Well the film was excellent and from chatting to a bearded hip Peter Postlewaite his heart is definitely in it. He stumbled across the struggle of aboriginal Australia relatively recently while staging a one man play in Perth. Before going on stage one night, Postlewaite was approached by Scouser, Bill Johnson, who had been in the seminary in Liverpool with him way back when. Bill had since moved to Australia, married and adopted 3 children. The aboriginal lad adopted, Louis St John, was murdered in his late teens by 3 English racists recently arrived in Australia. When the cops asked why they chose the victim, the response was “Because he was black!”
Postlewaite takes this response personally as an Englishman, seeing it as an attitude that runs directly from the early pastoralists encounter of aborigines. He hooks up with a product of the Stolen Generation policy former street drinker now musician Archie Roach and former priest now Aboriginal activist Pat Dodson and takes us on a moving journey.
The film looks at Western Australian aboriginal deaths/killings in custody that the coroner continually writes off as “misadventure” and then an exploration of the stolen generation removal policy of aboriginal children to be integrated into white society. We travel to the victim’s original family and outback community. The film then broadens out to analyse recent Australian government policy ignited by the racist One Nation/Pauline Hanson populism and adopted and finetuned by the 11 year conservative Howard government rolling back the Mabo decision in the High Courts that for the first time in the courts recognised aboriginal occupation before British invasion. The jury is still out on how much substance will go with the recent apology to the stolen generation by recently elected Labor Prime Minister Rudd. The speech by former Labor Prime Minister Paul Keating in the early ’90’s directly linking white gain to black loss is impressive. The cringing, small mindedness arrogance of conservative PM howard also gets a good airing. See this fine film if you can!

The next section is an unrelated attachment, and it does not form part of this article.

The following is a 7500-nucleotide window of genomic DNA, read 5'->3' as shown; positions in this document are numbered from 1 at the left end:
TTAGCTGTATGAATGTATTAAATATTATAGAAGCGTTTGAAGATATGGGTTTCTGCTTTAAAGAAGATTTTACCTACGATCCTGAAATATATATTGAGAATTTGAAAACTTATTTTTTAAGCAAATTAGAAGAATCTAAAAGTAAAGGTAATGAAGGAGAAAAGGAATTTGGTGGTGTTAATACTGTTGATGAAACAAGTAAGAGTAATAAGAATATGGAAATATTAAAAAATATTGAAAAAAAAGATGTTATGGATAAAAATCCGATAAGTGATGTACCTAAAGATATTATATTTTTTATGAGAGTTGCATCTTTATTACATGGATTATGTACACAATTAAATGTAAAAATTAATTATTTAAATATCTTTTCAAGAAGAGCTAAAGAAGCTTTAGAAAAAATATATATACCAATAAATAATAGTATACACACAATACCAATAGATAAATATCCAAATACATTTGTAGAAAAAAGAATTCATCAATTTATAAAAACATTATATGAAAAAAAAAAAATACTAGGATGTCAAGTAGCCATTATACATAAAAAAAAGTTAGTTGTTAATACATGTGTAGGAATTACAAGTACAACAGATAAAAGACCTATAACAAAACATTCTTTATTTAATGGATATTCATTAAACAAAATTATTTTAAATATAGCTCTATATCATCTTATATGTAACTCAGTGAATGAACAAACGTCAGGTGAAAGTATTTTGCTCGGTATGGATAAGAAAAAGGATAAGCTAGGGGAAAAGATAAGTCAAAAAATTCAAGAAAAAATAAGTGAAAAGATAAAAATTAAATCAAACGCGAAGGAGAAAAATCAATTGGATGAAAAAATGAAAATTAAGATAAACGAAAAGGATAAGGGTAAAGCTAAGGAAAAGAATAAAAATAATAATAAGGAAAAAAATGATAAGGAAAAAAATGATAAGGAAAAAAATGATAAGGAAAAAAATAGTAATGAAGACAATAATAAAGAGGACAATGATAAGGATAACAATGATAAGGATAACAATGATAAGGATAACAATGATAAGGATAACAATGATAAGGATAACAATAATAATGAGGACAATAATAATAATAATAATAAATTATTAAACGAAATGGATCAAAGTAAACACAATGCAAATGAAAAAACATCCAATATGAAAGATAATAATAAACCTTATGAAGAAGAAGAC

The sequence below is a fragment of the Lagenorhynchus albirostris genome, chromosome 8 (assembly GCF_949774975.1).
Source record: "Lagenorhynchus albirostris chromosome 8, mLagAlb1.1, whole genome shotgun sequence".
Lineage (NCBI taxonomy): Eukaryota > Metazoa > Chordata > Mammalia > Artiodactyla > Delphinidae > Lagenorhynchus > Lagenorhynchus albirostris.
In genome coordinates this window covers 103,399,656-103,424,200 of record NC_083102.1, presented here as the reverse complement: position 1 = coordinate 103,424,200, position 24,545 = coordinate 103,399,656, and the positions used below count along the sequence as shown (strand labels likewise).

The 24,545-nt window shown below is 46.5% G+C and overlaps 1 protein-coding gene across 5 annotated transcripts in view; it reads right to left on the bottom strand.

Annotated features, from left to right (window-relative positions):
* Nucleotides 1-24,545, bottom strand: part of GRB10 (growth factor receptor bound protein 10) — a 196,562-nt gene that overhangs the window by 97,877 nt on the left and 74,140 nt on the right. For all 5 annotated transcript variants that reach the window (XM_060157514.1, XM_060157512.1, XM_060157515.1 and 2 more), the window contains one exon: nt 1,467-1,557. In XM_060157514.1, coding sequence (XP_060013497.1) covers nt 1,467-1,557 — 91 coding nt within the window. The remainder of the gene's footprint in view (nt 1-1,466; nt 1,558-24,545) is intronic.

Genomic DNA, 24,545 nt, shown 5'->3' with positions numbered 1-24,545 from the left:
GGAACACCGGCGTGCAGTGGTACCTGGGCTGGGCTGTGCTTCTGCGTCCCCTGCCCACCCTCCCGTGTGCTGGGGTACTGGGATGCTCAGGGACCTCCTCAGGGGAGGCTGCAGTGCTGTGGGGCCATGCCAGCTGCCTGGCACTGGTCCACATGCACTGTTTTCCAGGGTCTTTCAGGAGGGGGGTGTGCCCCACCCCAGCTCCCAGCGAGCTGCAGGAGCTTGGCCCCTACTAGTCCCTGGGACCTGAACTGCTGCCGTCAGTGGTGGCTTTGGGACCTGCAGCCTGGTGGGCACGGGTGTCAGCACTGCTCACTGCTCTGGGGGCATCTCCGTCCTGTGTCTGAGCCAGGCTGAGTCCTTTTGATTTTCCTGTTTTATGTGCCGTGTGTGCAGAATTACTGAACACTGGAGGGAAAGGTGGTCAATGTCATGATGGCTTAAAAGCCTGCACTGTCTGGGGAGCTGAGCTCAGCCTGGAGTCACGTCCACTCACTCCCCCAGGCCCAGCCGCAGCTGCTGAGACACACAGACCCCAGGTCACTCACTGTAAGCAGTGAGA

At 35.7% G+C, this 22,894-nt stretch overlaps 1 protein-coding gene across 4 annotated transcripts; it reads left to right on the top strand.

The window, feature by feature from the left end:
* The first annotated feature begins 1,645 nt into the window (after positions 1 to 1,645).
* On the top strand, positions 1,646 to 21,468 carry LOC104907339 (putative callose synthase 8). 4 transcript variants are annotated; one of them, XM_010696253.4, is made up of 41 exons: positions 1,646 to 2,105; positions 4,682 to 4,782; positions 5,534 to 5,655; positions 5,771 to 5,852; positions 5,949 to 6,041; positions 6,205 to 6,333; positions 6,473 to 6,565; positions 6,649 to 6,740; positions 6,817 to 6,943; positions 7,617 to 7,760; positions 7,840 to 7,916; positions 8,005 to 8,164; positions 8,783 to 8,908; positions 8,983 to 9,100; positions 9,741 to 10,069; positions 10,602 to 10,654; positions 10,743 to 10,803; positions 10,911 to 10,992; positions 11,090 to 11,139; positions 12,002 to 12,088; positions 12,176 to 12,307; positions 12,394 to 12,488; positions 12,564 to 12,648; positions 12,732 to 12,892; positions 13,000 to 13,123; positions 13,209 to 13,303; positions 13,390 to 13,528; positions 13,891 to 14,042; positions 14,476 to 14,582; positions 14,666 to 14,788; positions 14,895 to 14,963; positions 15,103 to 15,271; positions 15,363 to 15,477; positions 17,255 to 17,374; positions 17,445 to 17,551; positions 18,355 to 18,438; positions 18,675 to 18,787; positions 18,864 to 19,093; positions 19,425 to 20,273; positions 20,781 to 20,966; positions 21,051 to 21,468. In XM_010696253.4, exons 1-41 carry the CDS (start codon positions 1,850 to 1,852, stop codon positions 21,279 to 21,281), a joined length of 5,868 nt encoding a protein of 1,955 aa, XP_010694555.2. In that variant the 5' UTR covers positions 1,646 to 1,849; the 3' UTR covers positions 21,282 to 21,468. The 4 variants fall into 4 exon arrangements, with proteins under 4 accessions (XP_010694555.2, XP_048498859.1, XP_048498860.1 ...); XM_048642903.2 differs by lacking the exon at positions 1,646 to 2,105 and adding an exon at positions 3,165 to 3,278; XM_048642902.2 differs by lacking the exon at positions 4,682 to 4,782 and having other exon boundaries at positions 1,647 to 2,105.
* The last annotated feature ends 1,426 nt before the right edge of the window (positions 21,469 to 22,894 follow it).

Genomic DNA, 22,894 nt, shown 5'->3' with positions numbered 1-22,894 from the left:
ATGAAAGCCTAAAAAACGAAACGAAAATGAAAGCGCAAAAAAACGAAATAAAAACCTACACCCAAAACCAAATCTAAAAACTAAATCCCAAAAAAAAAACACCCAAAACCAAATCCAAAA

The disappointment was the size of the audience (approx 25) for this free 4 pm Saturday screening. I only recognised one person from the Dublin activist scene and didn’t detect any young Australian backpacker types. (I saw a lot of them in the Outback Pub last night for the screening of the third State of Origin Rugby League telecast!) Not sure if this reflects on the passive racism of the young Aussie backpackers, disengagement of Irish activists who share a common history with the largest group of aboriginal artists to assemble in Dublin or poor promotion of the event.
The gig in the evening was excellent. Obviously a significant moment in the life of Australian muso Shane Howard (Goanna) and those indigineous Australians who had accompanied him to his spiritual homeland. Archie Roach and Ruby Hunter were brilliant making the connections between Irish and Aboriginal history…their songs were great. Mary Black, Steve Cooney and other Irish musicians were also wonderful.
Interview with Peter Postleaite on the film “Liyarn Ngarin” liran Nagarin
Archie Roach “Took the Children Away”
Archie Roach “Walking into Doors”
Yestreday I had the privilege of meeting up with Uncle Bob Anderson an aboriginal elder from Brisbane and former active Trade Union organiser. It was great to hear news of common friends and struggles and of radical history from Brisbane before my time. (Bob snafuued one of the riot batons being produced for the racially selected ’71 Springboks Tour a photo of which made it on to the front page of The Courier Mail exposing what was being prepared for the protesters. I was only 11 when a State of Emergency was declared so a racist game of Rugby could take place. Bob gave me an aboriginal flag badge and I gave him a black shamrock http://www.blackshamrock.org
I hear Archie Roach will be playing Musgrave Park/Brisbane in mid-July during an aboriginal cultural event get there if you can!